Dawn of World
by, 08-10-2009 at 01:38 AM (1204 Views)
After reading through Dawn of Worlds, I had to try this game. We picked up drawing pencils, a sheet of 3' by 4' paper, erasers, sharpeners, and tape to hold the paper to the table. There were 5 of us.
The first night we got comfortable with the rules, and began shaping the land. Very cool, if a bit slow going at first. By the end of the 2nd day, we had a detailed map of the world.
In short, the rules tell the player to roll dice to determine the number of points they get to spend in each round. Points are spent in creating the world measured in inches. In our case, each inch equaled 200 miles.
It was fun to put together, but we felt it was taking too long to fill the entire map. To speed things up we added extra points to our rolls, giving us more points to draw more areas at a time.
We got one of the rules out of proportion during the entire time we gamed, and it wasn't until the last hour of the 2nd night that we discovered our mistake. Actually, what we got wrong was how the main measurement at the core of the game worked.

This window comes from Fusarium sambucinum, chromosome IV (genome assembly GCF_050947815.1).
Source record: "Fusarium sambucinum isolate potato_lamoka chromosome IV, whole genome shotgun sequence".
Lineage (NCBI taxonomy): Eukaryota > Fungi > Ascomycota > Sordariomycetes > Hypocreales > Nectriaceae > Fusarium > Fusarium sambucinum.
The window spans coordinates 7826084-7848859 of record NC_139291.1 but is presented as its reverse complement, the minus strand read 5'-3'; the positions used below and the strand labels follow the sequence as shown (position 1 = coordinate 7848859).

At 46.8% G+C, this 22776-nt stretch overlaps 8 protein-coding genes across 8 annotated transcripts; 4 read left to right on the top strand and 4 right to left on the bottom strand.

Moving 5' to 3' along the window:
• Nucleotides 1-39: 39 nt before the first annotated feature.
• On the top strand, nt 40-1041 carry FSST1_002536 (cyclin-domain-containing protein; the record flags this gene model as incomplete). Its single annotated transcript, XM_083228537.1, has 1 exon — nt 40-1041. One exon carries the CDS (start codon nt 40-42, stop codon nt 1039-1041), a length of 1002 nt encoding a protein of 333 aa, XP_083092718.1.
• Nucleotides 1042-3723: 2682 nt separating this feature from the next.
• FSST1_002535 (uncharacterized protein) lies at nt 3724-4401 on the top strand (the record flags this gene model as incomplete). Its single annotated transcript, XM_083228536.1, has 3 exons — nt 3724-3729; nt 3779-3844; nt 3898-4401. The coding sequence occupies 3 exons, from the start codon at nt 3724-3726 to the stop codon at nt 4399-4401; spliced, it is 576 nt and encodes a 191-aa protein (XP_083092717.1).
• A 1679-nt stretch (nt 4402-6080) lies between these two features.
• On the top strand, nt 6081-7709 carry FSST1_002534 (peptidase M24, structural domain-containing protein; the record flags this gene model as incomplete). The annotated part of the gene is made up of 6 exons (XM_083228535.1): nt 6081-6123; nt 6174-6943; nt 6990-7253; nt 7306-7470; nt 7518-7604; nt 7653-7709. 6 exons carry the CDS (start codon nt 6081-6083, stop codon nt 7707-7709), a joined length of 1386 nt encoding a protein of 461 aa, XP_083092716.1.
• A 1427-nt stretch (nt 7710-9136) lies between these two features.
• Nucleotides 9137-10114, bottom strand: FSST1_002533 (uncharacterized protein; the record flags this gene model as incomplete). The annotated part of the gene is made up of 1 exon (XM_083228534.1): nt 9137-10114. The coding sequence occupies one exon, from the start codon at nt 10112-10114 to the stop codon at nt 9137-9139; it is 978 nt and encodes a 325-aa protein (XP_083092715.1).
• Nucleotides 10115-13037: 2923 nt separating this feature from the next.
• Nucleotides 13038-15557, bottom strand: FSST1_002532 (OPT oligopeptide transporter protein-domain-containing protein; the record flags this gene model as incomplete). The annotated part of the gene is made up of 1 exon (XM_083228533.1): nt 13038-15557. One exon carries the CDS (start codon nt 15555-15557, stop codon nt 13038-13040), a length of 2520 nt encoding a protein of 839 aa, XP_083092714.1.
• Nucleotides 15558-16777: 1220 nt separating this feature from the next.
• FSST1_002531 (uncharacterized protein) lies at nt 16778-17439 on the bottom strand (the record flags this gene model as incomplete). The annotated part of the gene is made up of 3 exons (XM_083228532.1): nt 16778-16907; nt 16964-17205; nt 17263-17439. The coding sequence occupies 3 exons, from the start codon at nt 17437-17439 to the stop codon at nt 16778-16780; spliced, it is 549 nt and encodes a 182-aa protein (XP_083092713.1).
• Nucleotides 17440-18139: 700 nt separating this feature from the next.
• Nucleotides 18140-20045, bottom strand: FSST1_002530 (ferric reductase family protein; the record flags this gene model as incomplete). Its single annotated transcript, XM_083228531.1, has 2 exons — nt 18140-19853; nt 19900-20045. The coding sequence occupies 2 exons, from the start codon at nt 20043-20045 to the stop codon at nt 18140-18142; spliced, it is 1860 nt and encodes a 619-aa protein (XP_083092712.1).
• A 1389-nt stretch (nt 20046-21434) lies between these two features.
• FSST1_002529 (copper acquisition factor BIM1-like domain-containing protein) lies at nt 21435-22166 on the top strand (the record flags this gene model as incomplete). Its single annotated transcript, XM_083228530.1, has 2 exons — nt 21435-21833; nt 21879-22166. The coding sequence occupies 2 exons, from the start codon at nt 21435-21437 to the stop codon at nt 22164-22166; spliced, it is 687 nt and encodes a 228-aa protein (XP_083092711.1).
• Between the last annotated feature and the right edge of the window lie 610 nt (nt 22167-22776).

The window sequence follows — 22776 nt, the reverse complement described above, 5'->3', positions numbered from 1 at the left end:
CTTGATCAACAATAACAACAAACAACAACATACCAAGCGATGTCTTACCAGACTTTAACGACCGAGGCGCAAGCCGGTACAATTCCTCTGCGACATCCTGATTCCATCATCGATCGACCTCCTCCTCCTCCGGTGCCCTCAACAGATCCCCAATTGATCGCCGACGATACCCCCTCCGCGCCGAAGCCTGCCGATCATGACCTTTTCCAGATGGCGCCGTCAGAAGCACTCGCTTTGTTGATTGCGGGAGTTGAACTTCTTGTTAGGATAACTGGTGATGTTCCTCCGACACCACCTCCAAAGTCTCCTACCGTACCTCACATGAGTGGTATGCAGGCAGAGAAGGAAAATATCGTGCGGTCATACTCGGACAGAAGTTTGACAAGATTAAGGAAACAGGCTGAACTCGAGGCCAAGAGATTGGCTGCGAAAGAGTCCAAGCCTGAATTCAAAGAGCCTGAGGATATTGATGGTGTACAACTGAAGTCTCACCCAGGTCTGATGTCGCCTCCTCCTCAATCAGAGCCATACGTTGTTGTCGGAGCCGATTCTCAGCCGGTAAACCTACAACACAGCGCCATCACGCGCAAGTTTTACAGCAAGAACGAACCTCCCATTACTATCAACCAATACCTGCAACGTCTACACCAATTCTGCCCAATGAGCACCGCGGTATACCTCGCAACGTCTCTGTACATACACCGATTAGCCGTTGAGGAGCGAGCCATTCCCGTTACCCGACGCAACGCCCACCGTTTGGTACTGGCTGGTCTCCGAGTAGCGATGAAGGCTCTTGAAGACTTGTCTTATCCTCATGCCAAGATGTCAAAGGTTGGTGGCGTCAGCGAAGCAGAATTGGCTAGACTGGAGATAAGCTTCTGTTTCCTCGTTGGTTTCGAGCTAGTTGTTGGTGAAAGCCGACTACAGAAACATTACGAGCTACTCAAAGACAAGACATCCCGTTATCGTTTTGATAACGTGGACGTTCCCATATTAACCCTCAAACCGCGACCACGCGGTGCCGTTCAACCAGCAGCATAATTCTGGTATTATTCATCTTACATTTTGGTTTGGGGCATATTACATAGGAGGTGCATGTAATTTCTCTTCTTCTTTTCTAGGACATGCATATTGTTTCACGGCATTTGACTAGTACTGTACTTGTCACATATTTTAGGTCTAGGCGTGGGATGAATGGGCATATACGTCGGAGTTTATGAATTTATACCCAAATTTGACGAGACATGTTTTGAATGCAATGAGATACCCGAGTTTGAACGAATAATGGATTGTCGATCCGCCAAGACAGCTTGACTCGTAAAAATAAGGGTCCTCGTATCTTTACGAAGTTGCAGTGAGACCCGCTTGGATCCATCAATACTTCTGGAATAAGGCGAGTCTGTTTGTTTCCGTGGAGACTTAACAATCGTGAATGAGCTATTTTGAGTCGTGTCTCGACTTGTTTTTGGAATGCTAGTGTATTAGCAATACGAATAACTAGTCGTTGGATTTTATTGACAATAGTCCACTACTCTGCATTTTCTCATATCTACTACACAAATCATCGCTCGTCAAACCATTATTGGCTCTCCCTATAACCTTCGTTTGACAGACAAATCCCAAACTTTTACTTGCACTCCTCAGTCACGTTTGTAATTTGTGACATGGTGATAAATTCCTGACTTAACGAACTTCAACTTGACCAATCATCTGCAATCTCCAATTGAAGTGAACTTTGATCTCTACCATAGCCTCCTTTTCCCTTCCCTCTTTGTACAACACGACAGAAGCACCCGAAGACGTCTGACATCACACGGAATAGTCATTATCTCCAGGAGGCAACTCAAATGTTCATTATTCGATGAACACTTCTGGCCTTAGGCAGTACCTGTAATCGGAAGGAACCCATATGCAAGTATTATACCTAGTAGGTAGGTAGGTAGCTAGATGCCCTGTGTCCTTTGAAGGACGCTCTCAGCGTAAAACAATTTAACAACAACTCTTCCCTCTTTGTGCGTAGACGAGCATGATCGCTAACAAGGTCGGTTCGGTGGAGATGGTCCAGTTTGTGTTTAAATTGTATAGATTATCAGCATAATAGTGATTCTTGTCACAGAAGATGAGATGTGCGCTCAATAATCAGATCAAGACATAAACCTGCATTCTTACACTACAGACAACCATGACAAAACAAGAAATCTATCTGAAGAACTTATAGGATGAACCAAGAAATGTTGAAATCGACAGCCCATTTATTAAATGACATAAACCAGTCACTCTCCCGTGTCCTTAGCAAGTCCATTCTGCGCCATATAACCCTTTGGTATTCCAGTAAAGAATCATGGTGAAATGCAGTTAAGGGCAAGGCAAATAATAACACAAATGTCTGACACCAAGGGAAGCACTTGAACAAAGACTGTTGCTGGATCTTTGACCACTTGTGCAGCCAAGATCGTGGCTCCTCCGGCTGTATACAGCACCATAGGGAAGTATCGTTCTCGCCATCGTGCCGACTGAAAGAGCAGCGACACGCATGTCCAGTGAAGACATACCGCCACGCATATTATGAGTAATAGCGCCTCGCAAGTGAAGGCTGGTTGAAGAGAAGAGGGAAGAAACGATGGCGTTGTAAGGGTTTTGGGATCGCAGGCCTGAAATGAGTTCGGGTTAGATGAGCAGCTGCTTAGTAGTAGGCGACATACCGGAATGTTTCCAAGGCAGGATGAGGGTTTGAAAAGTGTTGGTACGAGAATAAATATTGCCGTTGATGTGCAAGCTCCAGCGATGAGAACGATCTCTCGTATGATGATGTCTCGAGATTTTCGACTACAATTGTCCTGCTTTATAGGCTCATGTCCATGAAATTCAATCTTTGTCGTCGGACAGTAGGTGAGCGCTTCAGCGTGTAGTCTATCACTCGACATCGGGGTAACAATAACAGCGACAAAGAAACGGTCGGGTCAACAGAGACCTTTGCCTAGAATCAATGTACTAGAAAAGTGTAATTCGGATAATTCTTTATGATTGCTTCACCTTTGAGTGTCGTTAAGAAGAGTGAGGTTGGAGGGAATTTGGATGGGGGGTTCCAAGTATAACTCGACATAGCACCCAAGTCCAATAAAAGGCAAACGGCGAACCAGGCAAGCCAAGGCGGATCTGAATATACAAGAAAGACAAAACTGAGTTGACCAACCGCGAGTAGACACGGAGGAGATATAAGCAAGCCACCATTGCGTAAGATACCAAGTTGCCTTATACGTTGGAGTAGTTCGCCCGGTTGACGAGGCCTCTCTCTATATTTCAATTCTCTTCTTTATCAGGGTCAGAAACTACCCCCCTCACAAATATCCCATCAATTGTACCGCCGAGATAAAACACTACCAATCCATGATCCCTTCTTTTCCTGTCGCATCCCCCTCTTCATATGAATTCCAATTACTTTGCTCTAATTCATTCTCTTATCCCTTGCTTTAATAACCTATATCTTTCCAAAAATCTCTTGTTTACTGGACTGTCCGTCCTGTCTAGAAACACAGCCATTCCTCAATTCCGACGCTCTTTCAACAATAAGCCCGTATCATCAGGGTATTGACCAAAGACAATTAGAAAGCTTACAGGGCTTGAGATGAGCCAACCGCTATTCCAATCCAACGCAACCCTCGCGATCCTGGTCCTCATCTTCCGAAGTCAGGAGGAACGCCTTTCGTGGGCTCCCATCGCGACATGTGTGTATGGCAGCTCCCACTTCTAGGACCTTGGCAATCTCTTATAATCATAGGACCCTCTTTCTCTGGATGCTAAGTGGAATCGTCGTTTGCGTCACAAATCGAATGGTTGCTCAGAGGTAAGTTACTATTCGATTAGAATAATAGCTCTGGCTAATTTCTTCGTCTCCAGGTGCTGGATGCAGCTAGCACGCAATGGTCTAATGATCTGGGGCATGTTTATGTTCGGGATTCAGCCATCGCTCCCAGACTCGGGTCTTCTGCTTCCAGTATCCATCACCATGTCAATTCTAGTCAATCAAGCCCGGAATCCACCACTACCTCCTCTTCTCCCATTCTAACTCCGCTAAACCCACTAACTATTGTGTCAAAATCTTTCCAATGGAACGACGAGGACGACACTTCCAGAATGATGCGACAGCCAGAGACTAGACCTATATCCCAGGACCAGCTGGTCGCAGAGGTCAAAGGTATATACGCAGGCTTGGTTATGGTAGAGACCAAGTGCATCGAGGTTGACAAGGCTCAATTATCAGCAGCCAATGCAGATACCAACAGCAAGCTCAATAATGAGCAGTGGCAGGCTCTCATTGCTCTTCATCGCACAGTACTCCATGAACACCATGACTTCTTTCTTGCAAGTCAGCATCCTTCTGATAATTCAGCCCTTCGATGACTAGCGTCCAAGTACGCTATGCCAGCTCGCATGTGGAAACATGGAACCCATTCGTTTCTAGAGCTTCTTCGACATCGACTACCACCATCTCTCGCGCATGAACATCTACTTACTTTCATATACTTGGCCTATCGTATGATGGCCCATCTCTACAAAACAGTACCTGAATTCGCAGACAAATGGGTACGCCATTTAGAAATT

The rules say that for every 3 points, a player can map out an area that has a maximum diameter of 1". We took it to mean that each 1" in diameter cost three points. The way we read it meant that spending 18 points would give us a 6" diameter area to work on. However, after careful reading, the rules actually just said 1" diameter area for 3 points. If we had followed that rule, then we would not have finished drawing the land by the 2nd night. We're were glad we misunderstood.
Our group consisted to varying degrees gamers with different styles. During play two players insisted on filling up the entire diameter of the areas they were working on. For a while, the map was spotted with circles of land resembling alien crop circles.
Another player had trouble measuring diameters and either kept drawing outside the perimeter or short changed himself by measuring the extra distance of a curved line inside the perimeter.
We really had a lot of fun creating the map. Even though we only made it through the first Age, we were happy with the results.